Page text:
Damage at Denaby
Mutch damage is reported from Denaby where householders had some trying experiences.
At the home of Mrs Berry, 147, Tickhill Street, a boiler burst on Thursday evening and did considerable damage. Fortunately the kitchen was unoccupied, and no personal injury was caused.
At the Epworth Hall the radiators burst causing nearly £100 worth of damage. No services were held there during the weekend.
The heating apparatus at the Large Hall school was apparently slightly frozen and the children were dismissed during morning session on Friday.
In the parish church quite a number of birds were gathered for warmth and their trills and songs were heard throughout the day even during the evening service.
Bovril at the Pit
During the frost men employed out in the open at the Denaby and Cadeby Collieries are being supplied with Bovril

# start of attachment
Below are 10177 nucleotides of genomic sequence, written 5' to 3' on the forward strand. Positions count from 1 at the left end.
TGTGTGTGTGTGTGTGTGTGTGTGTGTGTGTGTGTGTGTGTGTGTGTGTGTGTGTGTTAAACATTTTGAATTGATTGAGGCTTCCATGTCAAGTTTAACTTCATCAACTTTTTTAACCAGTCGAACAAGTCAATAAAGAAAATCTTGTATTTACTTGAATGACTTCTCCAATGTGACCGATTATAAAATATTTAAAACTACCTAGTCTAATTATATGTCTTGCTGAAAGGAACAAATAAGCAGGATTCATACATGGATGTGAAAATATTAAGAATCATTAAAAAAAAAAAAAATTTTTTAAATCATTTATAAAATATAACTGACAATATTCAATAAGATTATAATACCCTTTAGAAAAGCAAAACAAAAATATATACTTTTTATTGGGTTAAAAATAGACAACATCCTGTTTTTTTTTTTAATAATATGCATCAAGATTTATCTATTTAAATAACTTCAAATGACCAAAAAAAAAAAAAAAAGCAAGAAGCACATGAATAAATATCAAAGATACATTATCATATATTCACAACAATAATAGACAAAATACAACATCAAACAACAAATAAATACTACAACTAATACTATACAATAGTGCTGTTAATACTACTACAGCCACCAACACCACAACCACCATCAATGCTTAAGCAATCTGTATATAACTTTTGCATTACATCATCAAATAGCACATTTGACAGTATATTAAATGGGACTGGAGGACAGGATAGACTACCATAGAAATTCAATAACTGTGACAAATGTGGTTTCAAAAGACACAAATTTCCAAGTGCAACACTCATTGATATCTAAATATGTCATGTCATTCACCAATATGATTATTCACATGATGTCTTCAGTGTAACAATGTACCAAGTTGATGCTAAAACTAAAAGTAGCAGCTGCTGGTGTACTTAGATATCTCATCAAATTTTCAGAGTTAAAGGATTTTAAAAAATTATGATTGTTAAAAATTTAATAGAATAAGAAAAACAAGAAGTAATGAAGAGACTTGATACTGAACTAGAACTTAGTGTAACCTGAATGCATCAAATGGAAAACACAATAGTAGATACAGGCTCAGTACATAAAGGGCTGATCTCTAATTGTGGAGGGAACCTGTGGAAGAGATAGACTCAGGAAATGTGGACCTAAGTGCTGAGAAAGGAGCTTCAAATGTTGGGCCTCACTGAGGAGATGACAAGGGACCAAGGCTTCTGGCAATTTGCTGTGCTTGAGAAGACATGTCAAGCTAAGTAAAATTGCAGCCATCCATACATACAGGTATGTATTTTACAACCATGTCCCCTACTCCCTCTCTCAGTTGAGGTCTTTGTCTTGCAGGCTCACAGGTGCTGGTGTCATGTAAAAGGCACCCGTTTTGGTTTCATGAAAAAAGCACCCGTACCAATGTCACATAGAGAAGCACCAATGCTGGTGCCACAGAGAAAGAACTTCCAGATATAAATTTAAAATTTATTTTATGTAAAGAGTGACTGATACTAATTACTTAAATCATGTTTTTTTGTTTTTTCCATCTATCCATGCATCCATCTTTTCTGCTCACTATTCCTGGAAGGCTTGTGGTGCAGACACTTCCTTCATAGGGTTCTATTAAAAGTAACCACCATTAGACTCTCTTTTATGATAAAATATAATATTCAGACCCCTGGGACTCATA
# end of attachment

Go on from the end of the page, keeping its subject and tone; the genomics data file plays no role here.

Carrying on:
The Frost and Street Lighting.
Al the meeting of the Wath Gas Board on Monday – which lasted but a few minuts – the manager of the works, Mr. T. N Wright, explained the causes of the failure of the street lighting since last Thursday.
The frost caused accumulations of naphthalene in the pipes, usually at the foot of the lamps. They were just small accumulations but they wore sufficient to because complete stoppage of the flow of gas. They had very little trouble till Thursday, but from then more and more lamps could not be lit till they probably had two-thirds of the 90 lamps they served, out of action. The men had been at work on them since Thursday, but the difficulty was to find exactly where to get at the stoppage; which was very quickly removed once they found it.